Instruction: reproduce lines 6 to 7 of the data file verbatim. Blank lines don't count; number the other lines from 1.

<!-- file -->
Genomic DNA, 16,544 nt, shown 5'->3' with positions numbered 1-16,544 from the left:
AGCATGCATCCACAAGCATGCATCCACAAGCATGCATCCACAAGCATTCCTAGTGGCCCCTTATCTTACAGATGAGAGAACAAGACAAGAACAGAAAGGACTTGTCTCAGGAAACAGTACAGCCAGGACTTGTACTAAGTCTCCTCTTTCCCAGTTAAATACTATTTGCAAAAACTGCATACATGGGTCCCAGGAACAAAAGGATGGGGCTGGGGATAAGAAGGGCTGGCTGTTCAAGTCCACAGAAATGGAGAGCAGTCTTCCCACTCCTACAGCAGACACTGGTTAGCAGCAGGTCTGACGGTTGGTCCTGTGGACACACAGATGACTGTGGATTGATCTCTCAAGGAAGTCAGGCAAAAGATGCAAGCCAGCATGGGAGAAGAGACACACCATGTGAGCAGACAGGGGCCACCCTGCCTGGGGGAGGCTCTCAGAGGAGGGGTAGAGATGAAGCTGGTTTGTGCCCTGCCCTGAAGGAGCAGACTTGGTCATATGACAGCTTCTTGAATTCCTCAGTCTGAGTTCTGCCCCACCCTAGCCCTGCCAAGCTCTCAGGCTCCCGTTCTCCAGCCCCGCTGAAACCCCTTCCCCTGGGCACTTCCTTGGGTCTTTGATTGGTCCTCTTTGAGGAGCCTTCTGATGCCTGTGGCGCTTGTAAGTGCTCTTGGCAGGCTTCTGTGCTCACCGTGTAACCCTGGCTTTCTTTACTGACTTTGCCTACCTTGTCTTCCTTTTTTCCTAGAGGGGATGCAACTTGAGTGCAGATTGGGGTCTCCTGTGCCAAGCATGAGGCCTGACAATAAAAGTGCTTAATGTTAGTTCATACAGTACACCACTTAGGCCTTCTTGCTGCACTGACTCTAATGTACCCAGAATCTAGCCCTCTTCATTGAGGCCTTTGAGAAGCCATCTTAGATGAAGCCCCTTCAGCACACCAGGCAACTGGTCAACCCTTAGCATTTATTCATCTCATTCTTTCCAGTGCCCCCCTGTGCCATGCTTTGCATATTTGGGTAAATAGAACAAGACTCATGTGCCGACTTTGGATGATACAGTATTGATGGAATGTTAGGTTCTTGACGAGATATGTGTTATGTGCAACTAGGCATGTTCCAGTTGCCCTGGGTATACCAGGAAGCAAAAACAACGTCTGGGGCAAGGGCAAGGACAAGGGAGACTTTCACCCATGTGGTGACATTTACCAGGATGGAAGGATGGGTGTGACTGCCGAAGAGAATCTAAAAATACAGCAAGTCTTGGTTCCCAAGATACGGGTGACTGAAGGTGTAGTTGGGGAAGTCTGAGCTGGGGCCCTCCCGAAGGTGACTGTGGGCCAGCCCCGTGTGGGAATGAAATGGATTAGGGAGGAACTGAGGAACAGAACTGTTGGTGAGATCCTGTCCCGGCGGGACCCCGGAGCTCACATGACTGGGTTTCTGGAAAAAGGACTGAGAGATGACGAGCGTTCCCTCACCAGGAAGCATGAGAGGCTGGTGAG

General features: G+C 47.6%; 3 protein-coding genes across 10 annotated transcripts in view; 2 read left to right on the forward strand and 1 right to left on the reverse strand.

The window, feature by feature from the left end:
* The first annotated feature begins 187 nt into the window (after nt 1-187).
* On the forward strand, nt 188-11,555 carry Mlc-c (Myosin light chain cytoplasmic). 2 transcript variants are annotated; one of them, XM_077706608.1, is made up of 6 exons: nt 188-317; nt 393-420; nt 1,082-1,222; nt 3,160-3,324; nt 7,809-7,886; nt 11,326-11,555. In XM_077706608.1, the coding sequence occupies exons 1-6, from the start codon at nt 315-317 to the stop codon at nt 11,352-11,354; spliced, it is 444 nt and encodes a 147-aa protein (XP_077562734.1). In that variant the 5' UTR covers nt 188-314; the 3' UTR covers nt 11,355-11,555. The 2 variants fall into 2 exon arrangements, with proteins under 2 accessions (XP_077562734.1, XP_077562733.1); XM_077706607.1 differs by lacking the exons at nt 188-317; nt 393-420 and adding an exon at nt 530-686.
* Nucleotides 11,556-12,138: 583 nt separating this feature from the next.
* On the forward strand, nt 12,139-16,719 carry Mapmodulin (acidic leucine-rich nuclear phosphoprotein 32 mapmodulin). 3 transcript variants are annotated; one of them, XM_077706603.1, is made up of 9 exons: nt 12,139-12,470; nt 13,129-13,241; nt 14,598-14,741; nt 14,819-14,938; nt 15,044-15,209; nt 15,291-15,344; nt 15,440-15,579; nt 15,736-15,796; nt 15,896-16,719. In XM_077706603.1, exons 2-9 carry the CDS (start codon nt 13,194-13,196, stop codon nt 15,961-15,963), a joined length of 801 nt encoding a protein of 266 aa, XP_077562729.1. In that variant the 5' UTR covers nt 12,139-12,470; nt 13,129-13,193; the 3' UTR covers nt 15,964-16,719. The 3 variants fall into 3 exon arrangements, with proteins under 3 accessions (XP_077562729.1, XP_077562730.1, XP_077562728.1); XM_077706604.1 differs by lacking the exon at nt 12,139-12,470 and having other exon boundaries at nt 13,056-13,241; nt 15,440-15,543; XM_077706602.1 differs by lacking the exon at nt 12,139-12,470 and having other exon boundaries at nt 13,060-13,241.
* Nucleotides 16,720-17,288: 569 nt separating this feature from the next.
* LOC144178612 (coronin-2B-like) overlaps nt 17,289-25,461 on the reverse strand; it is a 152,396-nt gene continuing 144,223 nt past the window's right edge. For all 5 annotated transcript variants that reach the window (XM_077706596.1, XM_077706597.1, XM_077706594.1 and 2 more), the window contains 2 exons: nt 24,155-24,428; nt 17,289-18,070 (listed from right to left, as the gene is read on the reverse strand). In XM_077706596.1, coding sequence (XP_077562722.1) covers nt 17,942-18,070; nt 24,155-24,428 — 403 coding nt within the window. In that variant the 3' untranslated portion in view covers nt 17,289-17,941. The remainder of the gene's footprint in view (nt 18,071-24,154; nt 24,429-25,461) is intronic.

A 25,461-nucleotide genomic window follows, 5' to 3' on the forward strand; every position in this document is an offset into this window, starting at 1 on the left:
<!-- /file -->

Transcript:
* On the forward strand, nt 188-11,555 carry Mlc-c (Myosin light chain cytoplasmic). 2 transcript variants are annotated; one of them, XM_077706608.1, is made up of 6 exons: nt 188-317; nt 393-420; nt 1,082-1,222; nt 3,160-3,324; nt 7,809-7,886; nt 11,326-11,555. In XM_077706608.1, the coding sequence occupies exons 1-6, from the start codon at nt 315-317 to the stop codon at nt 11,352-11,354; spliced, it is 444 nt and encodes a 147-aa protein (XP_077562734.1). In that variant the 5' UTR covers nt 188-314; the 3' UTR covers nt 11,355-11,555. The 2 variants fall into 2 exon arrangements, with proteins under 2 accessions (XP_077562734.1, XP_077562733.1); XM_077706607.1 differs by lacking the exons at nt 188-317; nt 393-420 and adding an exon at nt 530-686.
* Nucleotides 11,556-12,138: 583 nt separating this feature from the next.